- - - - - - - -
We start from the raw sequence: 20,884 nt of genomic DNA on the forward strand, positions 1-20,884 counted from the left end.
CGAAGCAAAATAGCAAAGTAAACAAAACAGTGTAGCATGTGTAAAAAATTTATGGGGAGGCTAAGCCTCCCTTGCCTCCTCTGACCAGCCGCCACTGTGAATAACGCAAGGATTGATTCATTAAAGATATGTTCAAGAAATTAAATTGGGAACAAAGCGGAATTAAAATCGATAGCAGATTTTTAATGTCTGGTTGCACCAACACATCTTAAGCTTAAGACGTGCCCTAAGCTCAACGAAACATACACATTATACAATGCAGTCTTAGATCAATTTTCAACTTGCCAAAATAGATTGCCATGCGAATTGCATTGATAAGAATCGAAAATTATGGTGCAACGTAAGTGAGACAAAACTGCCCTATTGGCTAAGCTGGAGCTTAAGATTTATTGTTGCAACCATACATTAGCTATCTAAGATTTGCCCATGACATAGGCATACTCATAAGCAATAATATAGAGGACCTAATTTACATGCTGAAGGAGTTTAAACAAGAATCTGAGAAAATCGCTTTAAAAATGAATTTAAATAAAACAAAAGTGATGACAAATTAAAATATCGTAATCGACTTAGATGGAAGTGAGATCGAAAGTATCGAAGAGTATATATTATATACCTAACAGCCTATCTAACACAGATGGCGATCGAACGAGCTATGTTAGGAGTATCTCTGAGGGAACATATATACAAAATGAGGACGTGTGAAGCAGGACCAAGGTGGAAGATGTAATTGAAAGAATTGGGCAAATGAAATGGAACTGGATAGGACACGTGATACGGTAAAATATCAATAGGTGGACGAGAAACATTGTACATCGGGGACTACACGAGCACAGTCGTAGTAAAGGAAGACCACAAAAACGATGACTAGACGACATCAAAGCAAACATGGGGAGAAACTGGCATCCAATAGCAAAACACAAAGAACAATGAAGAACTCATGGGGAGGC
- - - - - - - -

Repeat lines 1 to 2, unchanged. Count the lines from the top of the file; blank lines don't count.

We start from the raw sequence: 20,884 nt of genomic DNA on the forward strand, positions 1-20,884 counted from the left end.
CGAAGCAAAATAGCAAAGTAAACAAAACAGTGTAGCATGTGTAAAAAATTTATGGGGAGGCTAAGCCTCCCTTGCCTCCTCTGACCAGCCGCCACTGTGAATAACGCAAGGATTGATTCATTAAAGATATGTTCAAGAAATTAAATTGGGAACAAAGCGGAATTAAAATCGATAGCAGATTTTTAATGTCTGGTTGCACCAACACATCTTAAGCTTAAGACGTGCCCTAAGCTCAACGAAACATACACATTATACAATGCAGTCTTAGATCAATTTTCAACTTGCCAAAATAGATTGCCATGCGAATTGCATTGATAAGAATCGAAAATTATGGTGCAACGTAAGTGAGACAAAACTGCCCTATTGGCTAAGCTGGAGCTTAAGATTTATTGTTGCAACCATACATTAGCTATCTAAGATTTGCCCATGACATAGGCATACTCATAAGCAATAATATAGAGGACCTAATTTACATGCTGAAGGAGTTTAAACAAGAATCTGAGAAAATCGCTTTAAAAATGAATTTAAATAAAACAAAAGTGATGACAAATTAAAATATCGTAATCGACTTAGATGGAAGTGAGATCGAAAGTATCGAAGAGTATATATTATATACCTAACAGCCTATCTAACACAGATGGCGATCGAACGAGCTATGTTAGGAGTATCTCTGAGGGAACATATATACAAAATGAGGACGTGTGAAGCAGGACCAAGGTGGAAGATGTAATTGAAAGAATTGGGCAAATGAAATGGAACTGGATAGGACACGTGATACGGTAAAATATCAATAGGTGGACGAGAAACATTGTACATCGGGGACTACACGAGCACAGTCGTAGTAAAGGAAGACCACAAAAACGATGACTAGACGACATCAAAGCAAACATGGGGAGAAACTGGCATCCAATAGCAAAACACAAAGAACAATGAAGAACTCATGGGGAGGC